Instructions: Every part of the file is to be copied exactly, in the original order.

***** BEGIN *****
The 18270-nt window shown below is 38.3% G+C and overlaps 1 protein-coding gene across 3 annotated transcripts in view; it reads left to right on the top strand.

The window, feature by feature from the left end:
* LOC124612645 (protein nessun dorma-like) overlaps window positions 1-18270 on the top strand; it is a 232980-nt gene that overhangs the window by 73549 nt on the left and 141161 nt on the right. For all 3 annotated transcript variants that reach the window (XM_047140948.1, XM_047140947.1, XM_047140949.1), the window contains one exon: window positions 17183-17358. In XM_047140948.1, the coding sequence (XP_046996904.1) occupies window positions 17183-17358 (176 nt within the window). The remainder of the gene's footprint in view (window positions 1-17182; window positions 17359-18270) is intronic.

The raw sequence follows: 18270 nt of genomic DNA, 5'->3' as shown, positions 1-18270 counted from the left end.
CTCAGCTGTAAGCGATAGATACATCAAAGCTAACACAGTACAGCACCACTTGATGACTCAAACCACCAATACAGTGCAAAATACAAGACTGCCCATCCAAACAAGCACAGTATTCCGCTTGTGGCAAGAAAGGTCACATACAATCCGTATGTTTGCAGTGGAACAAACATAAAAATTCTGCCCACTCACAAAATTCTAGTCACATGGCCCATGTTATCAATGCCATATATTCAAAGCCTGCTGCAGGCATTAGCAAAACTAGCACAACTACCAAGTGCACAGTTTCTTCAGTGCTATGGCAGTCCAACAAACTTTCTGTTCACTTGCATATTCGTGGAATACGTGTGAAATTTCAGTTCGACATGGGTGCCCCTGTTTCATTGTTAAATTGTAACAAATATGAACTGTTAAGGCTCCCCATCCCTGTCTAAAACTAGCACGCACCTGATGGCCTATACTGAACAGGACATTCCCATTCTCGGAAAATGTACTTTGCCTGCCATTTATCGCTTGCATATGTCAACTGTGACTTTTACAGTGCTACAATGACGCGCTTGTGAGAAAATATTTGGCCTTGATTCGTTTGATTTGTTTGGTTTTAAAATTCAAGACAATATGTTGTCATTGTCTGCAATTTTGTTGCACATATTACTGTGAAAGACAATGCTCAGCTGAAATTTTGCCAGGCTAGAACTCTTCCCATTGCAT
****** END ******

The 18270-nt window shown below is 38.3% G+C and overlaps 1 protein-coding gene across 3 annotated transcripts in view; it reads left to right on the top strand.

The window, feature by feature from the left end:
* LOC124612645 (protein nessun dorma-like) overlaps window positions 1-18270 on the top strand; it is a 232980-nt gene that overhangs the window by 73549 nt on the left and 141161 nt on the right. For all 3 annotated transcript variants that reach the window (XM_047140948.1, XM_047140947.1, XM_047140949.1), the window contains one exon: window positions 17183-17358. In XM_047140948.1, the coding sequence (XP_046996904.1) occupies window positions 17183-17358 (176 nt within the window). The remainder of the gene's footprint in view (window positions 1-17182; window positions 17359-18270) is intronic.

The raw sequence follows: 18270 nt of genomic DNA, 5'->3' as shown, positions 1-18270 counted from the left end.
CTCAGCTGTAAGCGATAGATACATCAAAGCTAACACAGTACAGCACCACTTGATGACTCAAACCACCAATACAGTGCAAAATACAAGACTGCCCATCCAAACAAGCACAGTATTCCGCTTGTGGCAAGAAAGGTCACATACAATCCGTATGTTTGCAGTGGAACAAACATAAAAATTCTGCCCACTCACAAAATTCTAGTCACATGGCCCATGTTATCAATGCCATATATTCAAAGCCTGCTGCAGGCATTAGCAAAACTAGCACAACTACCAAGTGCACAGTTTCTTCAGTGCTATGGCAGTCCAACAAACTTTCTGTTCACTTGCATATTCGTGGAATACGTGTGAAATTTCAGTTCGACATGGGTGCCCCTGTTTCATTGTTAAATTGTAACAAATATGAACTGTTAAGGCTCCCCATCCCTGTCTAAAACTAGCACGCACCTGATGGCCTATACTGAACAGGACATTCCCATTCTCGGAAAATGTACTTTGCCTGCCATTTATCGCTTGCATATGTCAACTGTGACTTTTACAGTGCTACAATGACGCGCTTGTGAGAAAATATTTGGCCTTGATTCGTTTGATTTGTTTGGTTTTAAAATTCAAGACAATATGTTGTCATTGTCTGCAATTTTGTTGCACATATTACTGTGAAAGACAATGCTCAGCTGAAATTTTGCCAGGCTAGAACTCTTCCCATTGCAT